Wednesday, July 13, 2011

How to use Covered Calls – a guest post

Last month, Nishit wrote about the Short Strangle strategy to make money in a sideways market. Not too much has changed since then. The Nifty is still trading within a range - not giving a clear direction.

Individual stocks in your portfolio may be going nowhere also. Can you generate some profits without selling your stocks and losing out on dividends or bonus issues? Covered Call writing may be just the strategy for you, suggests Nishit.


We continue with our series of F&O with an article on Covered Calls. Covered Calls basically mean we already own an underlying asset and sell Calls.

The Wikipedia definition is:

A covered call is a financial market transaction in which the seller of call options owns the corresponding amount of the underlying instrument, such as shares of a stock or other securities. If the trader buys the underlying instrument at the same time as he sells the call, the strategy is often called a "buy-write" strategy. In equilibrium, the strategy has the same payoffs as writing a put option.

Let us take an example of Infosys. Infy has been rallying from 2700 to 2950 from the June Series. That’s roughly a rise of 10% for the past past 3-4 weeks. Logic states that if a stock rallies before results, then any good news is discounted in its price. Same logic if it falls before results. This is based on the principle that markets discount all news in advance.

Assuming I have Infy shares constituting 1 lot in F&O, which is 125 shares. If I had written 1 lot Rs 3000 strike price Option of Infy on Tuesday, then I would have got Tuesday’s price of 52. This would entail a premium inflow of Rs 6500 (=125x52).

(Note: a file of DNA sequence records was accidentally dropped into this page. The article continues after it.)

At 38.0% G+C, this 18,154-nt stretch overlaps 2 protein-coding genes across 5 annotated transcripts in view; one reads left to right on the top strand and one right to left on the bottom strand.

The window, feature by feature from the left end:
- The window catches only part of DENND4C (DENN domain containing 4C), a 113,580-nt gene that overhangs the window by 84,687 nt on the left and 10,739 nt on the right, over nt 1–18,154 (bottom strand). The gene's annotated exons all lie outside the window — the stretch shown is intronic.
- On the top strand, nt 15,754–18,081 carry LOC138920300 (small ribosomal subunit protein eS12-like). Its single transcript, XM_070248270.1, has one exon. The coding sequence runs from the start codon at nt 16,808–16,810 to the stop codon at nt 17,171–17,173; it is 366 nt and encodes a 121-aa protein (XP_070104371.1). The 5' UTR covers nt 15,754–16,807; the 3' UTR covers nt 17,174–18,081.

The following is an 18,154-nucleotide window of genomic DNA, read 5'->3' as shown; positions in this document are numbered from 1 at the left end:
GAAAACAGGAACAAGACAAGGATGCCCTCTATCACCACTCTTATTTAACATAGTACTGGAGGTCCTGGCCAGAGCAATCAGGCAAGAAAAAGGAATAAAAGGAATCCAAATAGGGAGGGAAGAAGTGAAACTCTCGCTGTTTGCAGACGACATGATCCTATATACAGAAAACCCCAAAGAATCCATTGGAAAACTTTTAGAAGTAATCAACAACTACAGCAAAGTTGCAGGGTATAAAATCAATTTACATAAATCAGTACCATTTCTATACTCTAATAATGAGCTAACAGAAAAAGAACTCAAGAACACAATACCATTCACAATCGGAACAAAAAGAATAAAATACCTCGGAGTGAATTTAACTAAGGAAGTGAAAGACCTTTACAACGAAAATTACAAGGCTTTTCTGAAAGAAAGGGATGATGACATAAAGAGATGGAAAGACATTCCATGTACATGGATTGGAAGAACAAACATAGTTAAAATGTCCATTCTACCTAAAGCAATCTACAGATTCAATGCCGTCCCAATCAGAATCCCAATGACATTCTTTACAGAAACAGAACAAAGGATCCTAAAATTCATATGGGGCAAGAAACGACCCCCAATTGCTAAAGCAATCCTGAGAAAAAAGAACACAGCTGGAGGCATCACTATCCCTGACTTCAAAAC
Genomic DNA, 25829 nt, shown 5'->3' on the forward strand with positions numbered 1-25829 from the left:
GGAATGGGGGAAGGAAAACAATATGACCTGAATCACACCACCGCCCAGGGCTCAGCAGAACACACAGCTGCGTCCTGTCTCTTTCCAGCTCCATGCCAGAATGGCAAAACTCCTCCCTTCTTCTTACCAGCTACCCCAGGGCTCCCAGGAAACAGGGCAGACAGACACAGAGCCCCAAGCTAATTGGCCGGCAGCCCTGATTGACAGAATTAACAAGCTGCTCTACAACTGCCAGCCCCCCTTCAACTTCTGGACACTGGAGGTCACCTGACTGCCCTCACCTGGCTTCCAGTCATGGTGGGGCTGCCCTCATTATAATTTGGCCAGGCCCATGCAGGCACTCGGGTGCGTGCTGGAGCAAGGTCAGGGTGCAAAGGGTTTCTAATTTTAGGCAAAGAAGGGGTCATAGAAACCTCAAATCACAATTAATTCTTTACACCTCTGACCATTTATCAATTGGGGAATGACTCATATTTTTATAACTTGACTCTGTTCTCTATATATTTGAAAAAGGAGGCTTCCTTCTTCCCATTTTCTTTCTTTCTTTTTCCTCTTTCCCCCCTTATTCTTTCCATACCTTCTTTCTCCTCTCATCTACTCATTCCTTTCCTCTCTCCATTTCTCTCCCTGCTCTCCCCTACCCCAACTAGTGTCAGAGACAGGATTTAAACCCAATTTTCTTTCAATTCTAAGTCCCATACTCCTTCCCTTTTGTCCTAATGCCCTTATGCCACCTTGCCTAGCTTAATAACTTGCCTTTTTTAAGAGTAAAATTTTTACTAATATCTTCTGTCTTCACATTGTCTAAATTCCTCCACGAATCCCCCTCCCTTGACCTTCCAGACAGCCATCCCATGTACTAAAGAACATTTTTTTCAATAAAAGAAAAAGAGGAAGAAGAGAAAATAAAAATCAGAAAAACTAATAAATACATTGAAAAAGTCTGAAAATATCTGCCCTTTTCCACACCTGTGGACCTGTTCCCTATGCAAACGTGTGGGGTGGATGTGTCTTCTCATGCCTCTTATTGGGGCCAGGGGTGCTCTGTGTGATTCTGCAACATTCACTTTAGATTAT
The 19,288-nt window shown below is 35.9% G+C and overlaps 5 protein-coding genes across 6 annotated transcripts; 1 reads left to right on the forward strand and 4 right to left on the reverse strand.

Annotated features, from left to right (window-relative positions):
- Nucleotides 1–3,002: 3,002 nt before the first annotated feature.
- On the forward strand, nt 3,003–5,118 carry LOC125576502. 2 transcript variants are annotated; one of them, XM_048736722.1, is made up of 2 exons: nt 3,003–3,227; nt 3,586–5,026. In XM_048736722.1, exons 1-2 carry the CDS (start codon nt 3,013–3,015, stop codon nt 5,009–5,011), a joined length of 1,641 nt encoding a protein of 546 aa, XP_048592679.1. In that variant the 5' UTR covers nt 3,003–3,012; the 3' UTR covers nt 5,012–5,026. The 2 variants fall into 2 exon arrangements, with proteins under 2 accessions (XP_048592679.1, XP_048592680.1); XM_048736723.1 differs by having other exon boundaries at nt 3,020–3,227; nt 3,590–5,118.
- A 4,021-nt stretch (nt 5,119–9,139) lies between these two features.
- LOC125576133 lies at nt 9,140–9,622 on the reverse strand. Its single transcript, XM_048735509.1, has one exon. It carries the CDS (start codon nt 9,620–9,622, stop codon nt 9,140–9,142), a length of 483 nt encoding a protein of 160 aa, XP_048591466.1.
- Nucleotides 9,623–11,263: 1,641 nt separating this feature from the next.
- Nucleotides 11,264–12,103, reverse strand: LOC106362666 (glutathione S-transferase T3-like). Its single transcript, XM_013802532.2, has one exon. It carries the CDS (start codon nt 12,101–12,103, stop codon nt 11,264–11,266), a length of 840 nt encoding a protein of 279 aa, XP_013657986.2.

I have 125 shares of Infy in my account. Now, if my trade goes right and Infy falls, then I get to keep the shares as well as pocket the premium of Rs 6500.

Now if Infy rises, till Rs 3000, I don’t pay anything. This is because Option strike price is Rs 3000. At Rs 3050, I have to pay Rs 50. My inflow is Rs 50 from writing, so no loss no profit.

Above Rs 3050, I start having to pay up. This also means that when market price was Rs 2950, I was covered till Rs 3050 for losses and above that, I sell my shares which I hold and pocket the money. Suppose, Infy hits Rs 3100, then I sell off at a rally of Rs 350 from the bottom which translates to 13% gain in a span of 4 weeks.

A stock like Infy moves max 20% in a year in a range. Like from Aug ’10 to Jan ’11, Infy moved from Rs 2700 to Rs 3500. Not a bad deal.

This strategy is recommended for Long Term Investors who have shares in their demat accounts and want to earn some money on the side, without losing out on dividends or bonus.

Before entering any trade, one should have a clear idea of reward, risk and max loss and max profit.

Note: The figures at some times may be indicative or rounded off for example’s sake. The idea of this article is to try and explain the fundamental principle. True students of Option Strategies should try and grasp the basic principle. The strategy works best for stocks in which you are long-term bullish, but which may not be moving much in the near term.


(Nishit Vadhavkar is a Quality Manager working at an IT MNC. Deciphering economics, equity markets and piercing the jargon to make it understandable to all is his passion. "We work hard for our money, our money should work even harder for us" is his motto.

Nishit blogs at Money Manthan.)

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